For Peter Langlands, one of the most exciting freshwater options on the mainland is heading into the Mackenzie Country and chasing ‘silver bullets’ – large and very well-conditioned rainbow trout.
A series of hydro canals run from Lake Tekapo down to Lake Benmore, offering over 60 kilometres of water to fish. The landscape in which the canals sit is nothing less than stunning, with Mount Cook and other alps in the background. In between is an expansive open tussock landscape.
The canals have six different salmon farms and the fish food fall-through fuels the rainbow trout’s phenomenal growth rate. Fish from 5-10kg are commonplace, with larger specimens up to 15kg being taken regularly. In winter, the rainbows are in prime condition and the cooler water really triggers the rainbows to become more active.
The rainbow trout have an amazing flavour and put on stunning condition.
From a fishing point of view, I love catching the plump, often well-proportioned rainbows, especially maiden (non-spawning) fish which not only provide the best fights but are also the best eating. Over the cooler winter months there is more power demand, resulting in more flow in the canals and more rainbow trout feeding activity. In this article, I will focus on spin-fishing tactics to catch these stunning rainbows in the canal’s glacial fed waters.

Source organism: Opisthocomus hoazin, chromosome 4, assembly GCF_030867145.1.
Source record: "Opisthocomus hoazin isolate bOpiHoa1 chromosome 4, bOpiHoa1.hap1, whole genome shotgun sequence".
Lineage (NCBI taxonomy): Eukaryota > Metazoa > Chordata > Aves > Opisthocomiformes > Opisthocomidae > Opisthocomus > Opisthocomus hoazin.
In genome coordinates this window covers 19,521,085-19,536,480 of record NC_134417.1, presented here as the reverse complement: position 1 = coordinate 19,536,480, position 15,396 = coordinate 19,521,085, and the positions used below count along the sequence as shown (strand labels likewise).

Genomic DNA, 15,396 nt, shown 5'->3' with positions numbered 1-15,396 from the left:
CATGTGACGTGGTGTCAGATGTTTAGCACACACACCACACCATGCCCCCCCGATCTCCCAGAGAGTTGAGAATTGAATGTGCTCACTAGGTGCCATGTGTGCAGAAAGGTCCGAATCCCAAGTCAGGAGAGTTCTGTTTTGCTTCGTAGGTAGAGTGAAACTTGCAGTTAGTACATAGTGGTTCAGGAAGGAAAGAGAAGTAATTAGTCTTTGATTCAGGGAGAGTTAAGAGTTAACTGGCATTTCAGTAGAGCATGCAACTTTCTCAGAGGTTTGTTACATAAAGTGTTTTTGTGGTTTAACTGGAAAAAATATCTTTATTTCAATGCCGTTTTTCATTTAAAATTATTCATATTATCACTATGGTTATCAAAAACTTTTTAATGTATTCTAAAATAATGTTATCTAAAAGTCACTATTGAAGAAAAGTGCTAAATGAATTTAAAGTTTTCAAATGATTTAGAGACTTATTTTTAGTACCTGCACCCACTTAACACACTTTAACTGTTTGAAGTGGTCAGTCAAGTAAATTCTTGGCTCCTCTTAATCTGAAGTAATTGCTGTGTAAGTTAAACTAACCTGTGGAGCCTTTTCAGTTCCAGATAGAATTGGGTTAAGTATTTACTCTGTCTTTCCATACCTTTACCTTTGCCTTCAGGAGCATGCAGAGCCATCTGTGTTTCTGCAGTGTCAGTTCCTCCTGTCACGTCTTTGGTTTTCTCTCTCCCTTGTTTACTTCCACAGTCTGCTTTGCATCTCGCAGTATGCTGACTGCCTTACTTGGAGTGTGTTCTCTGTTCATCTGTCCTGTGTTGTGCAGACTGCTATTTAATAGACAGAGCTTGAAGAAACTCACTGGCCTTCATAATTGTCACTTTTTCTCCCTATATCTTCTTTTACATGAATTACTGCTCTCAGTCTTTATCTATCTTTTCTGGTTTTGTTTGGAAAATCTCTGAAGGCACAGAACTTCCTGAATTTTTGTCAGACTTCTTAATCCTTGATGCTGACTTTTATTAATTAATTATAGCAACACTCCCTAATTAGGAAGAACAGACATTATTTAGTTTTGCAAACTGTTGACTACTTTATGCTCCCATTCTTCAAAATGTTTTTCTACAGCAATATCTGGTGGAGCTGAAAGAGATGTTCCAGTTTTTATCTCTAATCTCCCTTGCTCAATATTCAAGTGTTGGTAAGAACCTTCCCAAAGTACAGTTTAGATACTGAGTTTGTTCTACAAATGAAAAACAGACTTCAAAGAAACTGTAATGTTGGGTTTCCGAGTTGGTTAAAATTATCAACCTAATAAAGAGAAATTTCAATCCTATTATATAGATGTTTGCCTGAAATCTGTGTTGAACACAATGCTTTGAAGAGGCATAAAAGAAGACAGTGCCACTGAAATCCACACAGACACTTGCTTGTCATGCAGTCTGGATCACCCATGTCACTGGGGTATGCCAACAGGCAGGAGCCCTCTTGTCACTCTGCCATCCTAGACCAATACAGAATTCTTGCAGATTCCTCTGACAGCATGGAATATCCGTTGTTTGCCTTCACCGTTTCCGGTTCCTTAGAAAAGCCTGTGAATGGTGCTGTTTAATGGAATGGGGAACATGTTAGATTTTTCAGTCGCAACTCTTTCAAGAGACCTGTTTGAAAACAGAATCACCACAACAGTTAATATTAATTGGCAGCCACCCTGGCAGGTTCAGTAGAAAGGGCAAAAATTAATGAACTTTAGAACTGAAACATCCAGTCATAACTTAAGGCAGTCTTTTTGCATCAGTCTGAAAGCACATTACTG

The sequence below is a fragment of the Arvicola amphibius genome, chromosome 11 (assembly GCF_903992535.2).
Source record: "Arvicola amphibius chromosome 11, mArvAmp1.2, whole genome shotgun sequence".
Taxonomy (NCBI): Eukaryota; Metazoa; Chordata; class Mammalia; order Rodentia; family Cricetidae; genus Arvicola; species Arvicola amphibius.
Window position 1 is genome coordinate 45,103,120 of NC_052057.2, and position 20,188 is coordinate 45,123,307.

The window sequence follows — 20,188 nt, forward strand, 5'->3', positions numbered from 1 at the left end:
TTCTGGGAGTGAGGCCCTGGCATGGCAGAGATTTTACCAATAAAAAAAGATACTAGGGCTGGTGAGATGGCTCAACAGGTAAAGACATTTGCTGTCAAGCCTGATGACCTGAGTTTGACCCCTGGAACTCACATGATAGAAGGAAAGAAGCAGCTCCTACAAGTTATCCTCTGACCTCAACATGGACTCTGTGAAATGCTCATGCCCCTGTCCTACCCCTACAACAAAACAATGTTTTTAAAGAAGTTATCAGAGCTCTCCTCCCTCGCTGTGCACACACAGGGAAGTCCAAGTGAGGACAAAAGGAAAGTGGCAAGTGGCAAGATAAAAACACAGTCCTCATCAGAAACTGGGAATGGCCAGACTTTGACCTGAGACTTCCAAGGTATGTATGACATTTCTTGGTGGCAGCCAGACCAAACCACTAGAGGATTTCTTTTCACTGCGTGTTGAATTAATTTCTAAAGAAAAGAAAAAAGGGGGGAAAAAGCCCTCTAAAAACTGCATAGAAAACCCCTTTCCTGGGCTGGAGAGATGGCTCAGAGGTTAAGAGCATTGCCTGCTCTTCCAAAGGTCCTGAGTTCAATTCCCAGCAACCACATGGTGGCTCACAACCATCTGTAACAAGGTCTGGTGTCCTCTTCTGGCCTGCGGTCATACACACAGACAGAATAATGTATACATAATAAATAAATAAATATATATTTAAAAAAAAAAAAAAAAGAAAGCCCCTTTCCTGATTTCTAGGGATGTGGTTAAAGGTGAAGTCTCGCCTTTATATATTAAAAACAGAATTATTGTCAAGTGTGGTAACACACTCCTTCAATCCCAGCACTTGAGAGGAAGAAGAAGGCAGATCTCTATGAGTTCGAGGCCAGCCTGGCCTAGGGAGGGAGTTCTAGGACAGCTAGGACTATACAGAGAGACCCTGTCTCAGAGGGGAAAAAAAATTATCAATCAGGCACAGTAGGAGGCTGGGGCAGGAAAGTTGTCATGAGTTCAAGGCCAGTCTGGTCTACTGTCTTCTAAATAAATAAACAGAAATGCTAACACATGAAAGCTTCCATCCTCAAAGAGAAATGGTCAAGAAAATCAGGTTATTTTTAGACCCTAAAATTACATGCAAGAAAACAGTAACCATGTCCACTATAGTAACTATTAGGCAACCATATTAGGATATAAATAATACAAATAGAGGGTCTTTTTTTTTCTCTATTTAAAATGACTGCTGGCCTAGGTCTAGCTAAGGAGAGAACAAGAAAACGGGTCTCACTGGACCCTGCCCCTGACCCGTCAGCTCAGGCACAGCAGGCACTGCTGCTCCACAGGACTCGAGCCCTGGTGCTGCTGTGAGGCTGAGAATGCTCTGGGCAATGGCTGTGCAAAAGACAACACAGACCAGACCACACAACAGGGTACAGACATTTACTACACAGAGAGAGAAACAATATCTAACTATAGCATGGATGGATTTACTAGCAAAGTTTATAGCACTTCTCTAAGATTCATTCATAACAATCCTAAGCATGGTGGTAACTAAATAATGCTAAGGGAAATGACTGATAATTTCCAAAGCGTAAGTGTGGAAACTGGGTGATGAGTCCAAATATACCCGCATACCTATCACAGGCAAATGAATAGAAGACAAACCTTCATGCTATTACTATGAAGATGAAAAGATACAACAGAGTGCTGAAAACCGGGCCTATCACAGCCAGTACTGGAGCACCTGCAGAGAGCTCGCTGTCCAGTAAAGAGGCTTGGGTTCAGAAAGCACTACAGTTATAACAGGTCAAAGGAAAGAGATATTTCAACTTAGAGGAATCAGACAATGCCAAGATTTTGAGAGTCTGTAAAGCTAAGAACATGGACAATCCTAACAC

The canals have a mix of rainbows, browns and escaped salmon, but it is the rainbows I like to target over the winter, especially in July and August when many fish are in prime condition. A range of techniques work well in the canals, including soft-baiting, spin fishing, egg rolling and even drifting baits under floats. My favourite method is deep spinning.
Using very fine braid will assist with a rapid sink rate and allow you to keep in contact with the lure in the big volumes of water the Mackenzie Canals have. I will typically use braid of 2.5kg and a three-metre nylon leader, the stretch of which gives some shock absorption when larger trout take the lure.
My preferred lures are small, heavy metal spinners with fast sink rates. I like hex-wobbler (‘ticer’) type spinners, or small but heavy spoons. Dark or black-colours show up well in the glacial water, but I have found that bright pink colours attract the most takes over the winter. Shocking pink is certainly a colour that the large rainbows react to aggressively and fluoro green strips added to hex wobblers also work well. Like all forms of fishing, experimenting with a range of colours is the key to increasing success.
Use colours that stand out well in the glacial water.
Using chemically-sharpened hooks is also important when fishing the canals as the trout, which are very well feed, will often take gently and ‘sticky’ sharp hooks can produce a hook up from a casual enquiry.
One of the key factors to consider is that the large rainbows will often hug close to the bottom of the canals, especially in deeper areas where water pools, such as the ‘Fish Bowl’ at the end of the Tekapo Canal, just above Lake Pukaki. Given the canals are generally 8-12 metres deep in the centre, allowing the spinner to sink down in the water and be retrieved close to the bottom is critical. The same also applies to soft-baiting techniques.